The unknown couple told Brown that there was a freshly-cut grave on the cover of Sgt. Pepper’s Lonely Hearts Club Band. They talked about the walrus on the cover of Magical Mystery Tour which was a Viking symbol of death, and that the Beatles had clearly laid out that “the Walrus was Paul” in their song “Glass Onion.” They played the ending of “Strawberry Fields Forever” to hear Lennon say “I Buried Paul,” and they played the White Album’s “Revolution 9” backward so that Brown could hear the lines, “Turn Me On, Dead Man.”

These and other clues might have seemed far-fetched to Brown, but he referred the story to an editor at the Times-Delphic who published the first story on the “Paul Is Dead” rumor on September 17, 1969. From this story came several others in midwest college newspapers. Soon, the story was being discussed on local radio stations, including Detroit’s WKNR where DJ Russ Gibbs spent hours of air time discussing clues in the Beatles album covers and lyrics, and playing songs on the air backward and at different speeds.

Over at the University of Michigan, sophomore Fred LaBour was assigned to write a review on the recently released Abbey Road for the University of Michigan newspaper, the Michigan Daily. Driving back from visiting relatives, LaBour tuned to WKNR and heard Gibbs engaging with callers passionately discussing the clues that pointed to McCartney’s death. Being somewhat of a jokester, LaBour decided to turn his Abbey Road review into a detailed analysis of Paul’s “death” and the “Paul Is Dead” clues.

The article, McCartney Dead; New Evidence Brought to Light, appeared on page 2 of the Michigan Daily on October 14, 1969, and soon sold old several press runs. In the review/article, LaBour added his own set of outrageous, made-up clues to the controversy. They included claims about the McCartney “imposter” (LaBour was the one who first mentioned the name William Campbell), McCartney’s sexuality (he was a closet homosexual), Brian Epstein’s death (he would not go along with the hoax and mysteriously died), the Beatles’ abandoned follow-up to Sgt. Pepper’s Lonely Hearts Club Band (the album Smile which they gave to Brian Wilson to finish), and the Beatles plan to create a religious cult based around McCartney’s death and resurrection.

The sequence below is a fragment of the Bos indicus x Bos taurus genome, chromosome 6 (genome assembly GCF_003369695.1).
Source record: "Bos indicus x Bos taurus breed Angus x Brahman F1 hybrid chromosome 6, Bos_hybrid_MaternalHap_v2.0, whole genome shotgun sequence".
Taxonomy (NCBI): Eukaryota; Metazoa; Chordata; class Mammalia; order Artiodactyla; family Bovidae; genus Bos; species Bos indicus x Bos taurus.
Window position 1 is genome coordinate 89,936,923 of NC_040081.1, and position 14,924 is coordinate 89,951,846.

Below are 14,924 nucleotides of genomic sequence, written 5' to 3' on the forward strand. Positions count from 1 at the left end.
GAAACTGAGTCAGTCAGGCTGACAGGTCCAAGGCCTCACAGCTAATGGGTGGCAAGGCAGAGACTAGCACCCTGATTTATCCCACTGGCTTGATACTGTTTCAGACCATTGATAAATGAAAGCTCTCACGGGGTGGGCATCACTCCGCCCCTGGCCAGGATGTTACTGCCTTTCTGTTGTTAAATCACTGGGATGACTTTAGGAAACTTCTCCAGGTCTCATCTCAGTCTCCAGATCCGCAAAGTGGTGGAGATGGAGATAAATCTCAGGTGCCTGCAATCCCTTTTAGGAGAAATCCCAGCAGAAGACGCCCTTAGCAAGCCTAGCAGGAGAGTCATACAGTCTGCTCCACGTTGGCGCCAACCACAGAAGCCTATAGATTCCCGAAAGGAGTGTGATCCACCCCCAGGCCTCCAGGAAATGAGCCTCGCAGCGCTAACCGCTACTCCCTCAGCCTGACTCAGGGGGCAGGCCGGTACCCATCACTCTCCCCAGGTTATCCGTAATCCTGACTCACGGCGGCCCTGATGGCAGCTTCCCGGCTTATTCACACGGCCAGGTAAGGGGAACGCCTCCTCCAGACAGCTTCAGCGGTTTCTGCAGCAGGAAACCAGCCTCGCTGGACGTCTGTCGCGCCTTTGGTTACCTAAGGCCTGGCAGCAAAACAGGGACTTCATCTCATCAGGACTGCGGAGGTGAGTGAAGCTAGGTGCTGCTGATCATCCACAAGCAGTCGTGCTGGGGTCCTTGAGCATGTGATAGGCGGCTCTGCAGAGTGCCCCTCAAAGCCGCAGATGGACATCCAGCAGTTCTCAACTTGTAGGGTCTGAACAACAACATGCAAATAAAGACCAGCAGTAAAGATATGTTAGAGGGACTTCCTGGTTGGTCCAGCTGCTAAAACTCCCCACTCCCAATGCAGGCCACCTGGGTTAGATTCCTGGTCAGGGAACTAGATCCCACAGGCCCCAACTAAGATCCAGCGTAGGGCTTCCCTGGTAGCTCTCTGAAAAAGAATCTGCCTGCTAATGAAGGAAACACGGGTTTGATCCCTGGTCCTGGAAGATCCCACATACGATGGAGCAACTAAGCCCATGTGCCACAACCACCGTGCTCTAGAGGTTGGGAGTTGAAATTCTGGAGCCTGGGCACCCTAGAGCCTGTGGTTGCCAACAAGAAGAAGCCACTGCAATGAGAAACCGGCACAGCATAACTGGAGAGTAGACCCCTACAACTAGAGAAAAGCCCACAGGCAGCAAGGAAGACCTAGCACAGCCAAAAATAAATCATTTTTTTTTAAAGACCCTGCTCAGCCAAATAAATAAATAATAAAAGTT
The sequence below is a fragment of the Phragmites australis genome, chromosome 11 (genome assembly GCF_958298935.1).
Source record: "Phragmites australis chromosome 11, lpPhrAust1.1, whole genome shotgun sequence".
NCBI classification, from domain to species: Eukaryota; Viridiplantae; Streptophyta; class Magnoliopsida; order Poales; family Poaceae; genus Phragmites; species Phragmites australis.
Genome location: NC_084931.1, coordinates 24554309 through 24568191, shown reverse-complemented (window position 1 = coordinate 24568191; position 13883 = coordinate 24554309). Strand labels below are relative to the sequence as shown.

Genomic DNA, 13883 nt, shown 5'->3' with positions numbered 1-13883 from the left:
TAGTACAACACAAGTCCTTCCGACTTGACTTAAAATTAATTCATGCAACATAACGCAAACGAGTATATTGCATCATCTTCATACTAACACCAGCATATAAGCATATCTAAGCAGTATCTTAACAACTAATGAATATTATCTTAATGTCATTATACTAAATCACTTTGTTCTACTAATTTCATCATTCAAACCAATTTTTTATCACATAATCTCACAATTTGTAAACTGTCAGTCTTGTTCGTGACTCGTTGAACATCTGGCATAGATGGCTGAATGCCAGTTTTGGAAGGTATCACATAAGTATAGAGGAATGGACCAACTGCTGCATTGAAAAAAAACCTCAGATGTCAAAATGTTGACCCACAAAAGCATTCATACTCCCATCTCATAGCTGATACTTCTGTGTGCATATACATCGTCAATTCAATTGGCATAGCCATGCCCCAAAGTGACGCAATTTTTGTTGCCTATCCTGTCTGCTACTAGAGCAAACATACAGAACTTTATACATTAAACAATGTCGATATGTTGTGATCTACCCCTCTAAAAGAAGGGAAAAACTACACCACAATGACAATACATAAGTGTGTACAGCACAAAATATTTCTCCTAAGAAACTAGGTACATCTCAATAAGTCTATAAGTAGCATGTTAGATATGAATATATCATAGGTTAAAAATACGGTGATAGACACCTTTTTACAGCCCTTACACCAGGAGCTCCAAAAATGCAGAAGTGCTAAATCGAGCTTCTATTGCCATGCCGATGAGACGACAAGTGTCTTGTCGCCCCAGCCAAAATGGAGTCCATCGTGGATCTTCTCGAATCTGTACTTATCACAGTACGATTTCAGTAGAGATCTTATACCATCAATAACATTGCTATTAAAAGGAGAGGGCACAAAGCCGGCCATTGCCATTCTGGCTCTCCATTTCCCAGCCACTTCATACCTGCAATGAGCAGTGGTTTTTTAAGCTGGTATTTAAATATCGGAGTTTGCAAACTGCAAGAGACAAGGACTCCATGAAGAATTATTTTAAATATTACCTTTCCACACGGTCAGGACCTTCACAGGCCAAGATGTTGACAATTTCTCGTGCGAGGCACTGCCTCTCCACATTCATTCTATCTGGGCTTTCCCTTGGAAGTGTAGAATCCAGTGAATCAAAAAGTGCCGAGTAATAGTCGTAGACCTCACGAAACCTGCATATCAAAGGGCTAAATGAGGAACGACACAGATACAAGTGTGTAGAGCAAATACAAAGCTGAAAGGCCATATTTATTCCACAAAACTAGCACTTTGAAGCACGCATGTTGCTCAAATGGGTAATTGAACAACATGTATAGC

According to LaBour, the new Abbey Road album art was full of mysterious imagery – from McCartney’s bare feet (a sign that he was dead) to the car with the “28IF” license plate (Paul’s age when he died). The article was also peppered (ahem!) with many new “clues” that spanned the covers, music, and lyrics of Sgt. Pepper’s Lonely Hearts Club Band, Magical Mystery Tour, Yellow Submarine, and the White Album.

Once LaBour’s article appeared, the spread of the rumor grew exponentially with newspapers, radio stations, and even major TV networks covering the story. There were call-in shows, audio documentaries, and magazines dedicated to McCartney’s “death.” Despite continual denials from Apple and the Beatles, reporters hounded anyone connected with the Beatles, while some DJs even flew to London to investigate the story further. All the time, the hoax continued to grow as thousands of people wore out their Beatles records searching for new clues to add to the mystery.